Background: Previous research has identified a high rate of anxiety disorders comorbidity in patients with a primary mood disorder diagnosis. Discrepancies between studies in the comorbidity prevalence of specific anxiety disorders in mood disorders, and of anxiety disorders comorbidity between unipolar depression and bipolar mood disorder are in part due to differences in sampling and diagnostic assessment methodology.
Method: The authors reviewed the charts of 138 patients who received the SCID-P for DSM-III on enrollment in a Mood Disorders Clinic during the period 1982 through 1988. The comorbidity of specific DSM-III Anxiety Disorders with specific mood disorders was determined and comparatively examined using non-parametric statistics.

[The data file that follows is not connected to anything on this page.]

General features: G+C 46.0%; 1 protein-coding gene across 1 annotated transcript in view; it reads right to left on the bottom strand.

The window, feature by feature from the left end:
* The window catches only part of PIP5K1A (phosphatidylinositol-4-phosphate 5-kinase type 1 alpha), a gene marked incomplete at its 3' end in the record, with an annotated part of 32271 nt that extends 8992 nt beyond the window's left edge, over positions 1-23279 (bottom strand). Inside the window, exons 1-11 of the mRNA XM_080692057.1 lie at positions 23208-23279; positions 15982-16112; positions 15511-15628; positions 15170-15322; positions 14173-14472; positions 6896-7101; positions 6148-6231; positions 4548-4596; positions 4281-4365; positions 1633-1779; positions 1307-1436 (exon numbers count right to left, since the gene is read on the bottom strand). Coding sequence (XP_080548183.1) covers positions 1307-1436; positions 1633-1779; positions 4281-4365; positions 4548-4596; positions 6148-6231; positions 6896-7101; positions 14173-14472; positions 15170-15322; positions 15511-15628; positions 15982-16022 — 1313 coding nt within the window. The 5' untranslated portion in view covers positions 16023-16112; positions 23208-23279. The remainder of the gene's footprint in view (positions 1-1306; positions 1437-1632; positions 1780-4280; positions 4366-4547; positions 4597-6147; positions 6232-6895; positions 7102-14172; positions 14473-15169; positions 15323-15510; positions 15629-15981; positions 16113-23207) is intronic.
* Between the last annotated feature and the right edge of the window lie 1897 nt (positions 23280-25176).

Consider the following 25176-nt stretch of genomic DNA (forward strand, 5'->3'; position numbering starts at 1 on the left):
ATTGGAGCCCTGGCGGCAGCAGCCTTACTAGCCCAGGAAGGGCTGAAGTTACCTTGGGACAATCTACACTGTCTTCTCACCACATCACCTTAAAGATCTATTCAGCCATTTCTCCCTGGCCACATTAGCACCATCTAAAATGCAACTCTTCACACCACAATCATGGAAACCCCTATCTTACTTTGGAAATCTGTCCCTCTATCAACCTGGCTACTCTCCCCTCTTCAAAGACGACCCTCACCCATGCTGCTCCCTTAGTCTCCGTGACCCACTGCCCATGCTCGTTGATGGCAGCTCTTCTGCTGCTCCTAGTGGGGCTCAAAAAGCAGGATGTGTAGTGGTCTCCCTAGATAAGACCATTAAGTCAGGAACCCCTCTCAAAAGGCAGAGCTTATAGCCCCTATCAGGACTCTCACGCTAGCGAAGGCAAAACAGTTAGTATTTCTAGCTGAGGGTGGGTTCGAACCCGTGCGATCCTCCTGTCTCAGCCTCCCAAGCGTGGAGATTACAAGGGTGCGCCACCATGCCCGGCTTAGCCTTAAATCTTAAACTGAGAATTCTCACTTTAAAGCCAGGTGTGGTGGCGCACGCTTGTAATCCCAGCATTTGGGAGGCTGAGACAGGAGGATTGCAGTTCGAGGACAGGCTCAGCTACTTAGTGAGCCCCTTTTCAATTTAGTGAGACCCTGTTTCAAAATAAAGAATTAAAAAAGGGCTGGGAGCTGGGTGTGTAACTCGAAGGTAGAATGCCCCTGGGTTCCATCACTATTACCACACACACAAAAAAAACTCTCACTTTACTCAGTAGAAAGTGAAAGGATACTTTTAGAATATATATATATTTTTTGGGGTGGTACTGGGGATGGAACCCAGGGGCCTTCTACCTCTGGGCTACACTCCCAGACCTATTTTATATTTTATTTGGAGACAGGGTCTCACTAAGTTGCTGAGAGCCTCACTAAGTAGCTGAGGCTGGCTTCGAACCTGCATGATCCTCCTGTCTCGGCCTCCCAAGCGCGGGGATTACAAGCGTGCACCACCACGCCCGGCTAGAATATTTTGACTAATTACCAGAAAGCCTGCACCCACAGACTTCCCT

Results: There was high overall comorbidity of anxiety disorders that did not differ between bipolar and unipolar subjects. There were no differences in the comorbidity of individual anxiety disorder diagnoses in the unipolar vs. bipolar groups. However, in unipolar patients with, compared to those without an additional diagnosis of dysthymia, there was greater overall anxiety disorders comorbidity, with a particularly high prevalence of generalized anxiety disorder.
Limitation: The subgroup of patients with bipolar I disorder was relatively small (N=8).
Conclusion: Mood and anxiety disorders comorbidity is complex and presents a continuing challenge for both clinicians and researchers.